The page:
At the time of writing, I am 6 weeks into delivering a series of poetry workshops for Thrive Teesside on behalf of the Tees Women Poets. I had no idea when I began this project that it would affect me in the way it has. The workshops are titled ‘writing truth to power,’ and the focus is on ‘living in poverty,’ the wonderful diverse group of women involved have floored me with their astonishing honesty of what it’s like to be forgotten and invisible. In a time where the government’s choice is to further punish those already on the breadline, these women tell it how it is, and I range in my emotions from an immense sense of pride to absolute rage and despair.
What is it like to be poor? The powers that be like to think they know what we need, that reducing benefits and raising taxes for the lowest paid in our society is a necessary economic choice that will help people into work. What a joke – if only it was funny – except in the reality of its delivery it’s a cruel political choice.
The workshops have explored all this, and the women, some with no writing experience, have produced poetry and stories that plainly contradict the politician’s promises of ‘levelling up,’ and ‘we’re in this together.’ These women, with the lived experience of poverty, say loud and clear – from this most deprived area of the UK – that the slogans so beloved of our politicians are meaningless and empty. They poured over the Conservative manifesto with their pledges to ‘put us first,’ and tore it apart, erasing the parts that have proved to be electioneering soundbites.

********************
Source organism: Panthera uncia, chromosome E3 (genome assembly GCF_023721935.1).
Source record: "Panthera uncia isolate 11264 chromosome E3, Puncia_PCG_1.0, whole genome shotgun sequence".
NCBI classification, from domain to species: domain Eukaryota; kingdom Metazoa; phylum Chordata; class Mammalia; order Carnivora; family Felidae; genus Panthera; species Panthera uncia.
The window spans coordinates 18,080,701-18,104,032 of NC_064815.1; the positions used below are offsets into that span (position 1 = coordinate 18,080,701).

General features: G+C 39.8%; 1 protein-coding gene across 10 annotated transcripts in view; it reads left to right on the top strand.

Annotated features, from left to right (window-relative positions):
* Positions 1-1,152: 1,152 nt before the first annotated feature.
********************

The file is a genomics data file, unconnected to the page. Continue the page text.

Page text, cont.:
The workshops have definitive aims – to empower those who are powerless and to produce a body of work that reflects their lived experience of that. These women, these resilient, down to earth, extraordinary women, citizens of a country with a political system that devalues and dehumanises them at every opportunity, are using their voices and making their declarations known. They demand to be heard.
Supported by Thirteen Group.